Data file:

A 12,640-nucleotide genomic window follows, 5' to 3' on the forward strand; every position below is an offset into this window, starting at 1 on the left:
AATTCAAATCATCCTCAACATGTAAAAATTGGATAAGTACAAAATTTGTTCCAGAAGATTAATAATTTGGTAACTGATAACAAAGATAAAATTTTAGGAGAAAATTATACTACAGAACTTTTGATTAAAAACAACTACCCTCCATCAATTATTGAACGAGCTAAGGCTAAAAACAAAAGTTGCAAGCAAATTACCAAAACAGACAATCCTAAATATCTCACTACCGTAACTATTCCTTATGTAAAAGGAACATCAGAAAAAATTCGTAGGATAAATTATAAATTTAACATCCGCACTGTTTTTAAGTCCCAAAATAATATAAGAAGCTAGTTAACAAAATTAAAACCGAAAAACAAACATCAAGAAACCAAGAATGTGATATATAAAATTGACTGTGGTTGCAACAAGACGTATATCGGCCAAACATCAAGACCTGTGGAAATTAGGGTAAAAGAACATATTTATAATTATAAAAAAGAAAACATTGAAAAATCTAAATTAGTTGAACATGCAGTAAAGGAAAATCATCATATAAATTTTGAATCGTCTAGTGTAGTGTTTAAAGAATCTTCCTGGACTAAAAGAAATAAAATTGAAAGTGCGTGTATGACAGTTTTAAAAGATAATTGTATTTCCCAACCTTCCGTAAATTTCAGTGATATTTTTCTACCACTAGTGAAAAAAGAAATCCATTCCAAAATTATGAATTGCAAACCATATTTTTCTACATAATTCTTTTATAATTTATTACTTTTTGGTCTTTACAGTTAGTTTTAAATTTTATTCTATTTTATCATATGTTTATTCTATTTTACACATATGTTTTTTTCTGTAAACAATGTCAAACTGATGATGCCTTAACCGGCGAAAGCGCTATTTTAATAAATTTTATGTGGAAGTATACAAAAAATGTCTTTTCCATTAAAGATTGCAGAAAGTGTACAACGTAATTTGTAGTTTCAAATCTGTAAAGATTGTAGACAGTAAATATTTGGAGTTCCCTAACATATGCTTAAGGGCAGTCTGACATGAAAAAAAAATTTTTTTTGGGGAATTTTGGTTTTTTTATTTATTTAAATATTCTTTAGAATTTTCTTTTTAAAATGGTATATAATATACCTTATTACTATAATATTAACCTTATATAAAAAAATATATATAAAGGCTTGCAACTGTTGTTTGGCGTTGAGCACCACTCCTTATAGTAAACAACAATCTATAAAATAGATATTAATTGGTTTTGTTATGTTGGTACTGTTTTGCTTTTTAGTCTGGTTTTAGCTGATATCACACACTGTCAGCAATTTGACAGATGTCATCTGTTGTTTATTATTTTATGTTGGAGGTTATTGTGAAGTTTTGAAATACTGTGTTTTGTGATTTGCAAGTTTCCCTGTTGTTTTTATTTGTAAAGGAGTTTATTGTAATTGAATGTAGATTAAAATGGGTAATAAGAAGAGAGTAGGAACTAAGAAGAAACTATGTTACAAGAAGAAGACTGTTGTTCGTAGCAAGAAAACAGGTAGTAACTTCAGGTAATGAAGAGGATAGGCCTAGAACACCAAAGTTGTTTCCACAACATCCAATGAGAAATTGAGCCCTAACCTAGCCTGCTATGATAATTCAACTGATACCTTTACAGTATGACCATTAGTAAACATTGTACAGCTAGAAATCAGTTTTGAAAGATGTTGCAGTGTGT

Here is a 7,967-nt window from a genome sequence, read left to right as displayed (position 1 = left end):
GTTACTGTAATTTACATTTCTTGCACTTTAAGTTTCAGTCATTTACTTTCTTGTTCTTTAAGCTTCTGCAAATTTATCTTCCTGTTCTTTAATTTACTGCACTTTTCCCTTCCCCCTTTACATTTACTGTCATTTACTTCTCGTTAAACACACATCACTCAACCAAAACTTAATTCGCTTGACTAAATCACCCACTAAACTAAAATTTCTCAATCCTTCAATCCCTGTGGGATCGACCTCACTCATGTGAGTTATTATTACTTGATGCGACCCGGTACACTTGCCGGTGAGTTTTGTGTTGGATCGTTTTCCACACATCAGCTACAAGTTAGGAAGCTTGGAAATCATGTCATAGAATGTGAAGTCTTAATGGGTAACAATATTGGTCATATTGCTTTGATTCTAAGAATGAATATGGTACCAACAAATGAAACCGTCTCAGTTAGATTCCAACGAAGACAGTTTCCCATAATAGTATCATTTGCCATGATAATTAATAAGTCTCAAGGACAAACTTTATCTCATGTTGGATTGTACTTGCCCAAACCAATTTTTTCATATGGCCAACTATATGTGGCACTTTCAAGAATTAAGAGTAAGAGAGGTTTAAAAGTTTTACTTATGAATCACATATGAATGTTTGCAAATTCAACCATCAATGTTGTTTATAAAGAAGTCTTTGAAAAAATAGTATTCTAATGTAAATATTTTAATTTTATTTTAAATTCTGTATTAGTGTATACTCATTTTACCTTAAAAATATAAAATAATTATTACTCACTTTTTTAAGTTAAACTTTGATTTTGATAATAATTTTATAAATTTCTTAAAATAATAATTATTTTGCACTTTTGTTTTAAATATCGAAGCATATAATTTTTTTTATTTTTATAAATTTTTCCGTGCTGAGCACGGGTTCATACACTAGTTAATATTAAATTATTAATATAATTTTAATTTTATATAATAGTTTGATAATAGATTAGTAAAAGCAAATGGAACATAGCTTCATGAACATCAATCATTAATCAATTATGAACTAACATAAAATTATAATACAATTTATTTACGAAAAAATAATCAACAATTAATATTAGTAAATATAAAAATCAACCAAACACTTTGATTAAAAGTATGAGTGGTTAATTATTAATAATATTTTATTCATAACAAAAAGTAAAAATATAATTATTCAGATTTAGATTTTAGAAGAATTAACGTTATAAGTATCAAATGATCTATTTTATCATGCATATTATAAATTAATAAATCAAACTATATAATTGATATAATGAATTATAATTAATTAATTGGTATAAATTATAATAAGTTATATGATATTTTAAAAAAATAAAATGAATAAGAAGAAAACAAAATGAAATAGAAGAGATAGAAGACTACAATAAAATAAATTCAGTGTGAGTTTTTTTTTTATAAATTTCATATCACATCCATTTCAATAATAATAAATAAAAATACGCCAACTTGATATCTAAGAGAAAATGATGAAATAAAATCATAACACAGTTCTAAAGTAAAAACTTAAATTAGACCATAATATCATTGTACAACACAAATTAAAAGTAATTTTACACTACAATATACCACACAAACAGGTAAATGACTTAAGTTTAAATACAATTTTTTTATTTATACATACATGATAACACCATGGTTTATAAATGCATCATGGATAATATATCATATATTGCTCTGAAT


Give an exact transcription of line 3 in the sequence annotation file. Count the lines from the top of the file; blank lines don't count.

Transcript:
Here is a 7,967-nt window from a genome sequence, read left to right as displayed (position 1 = left end):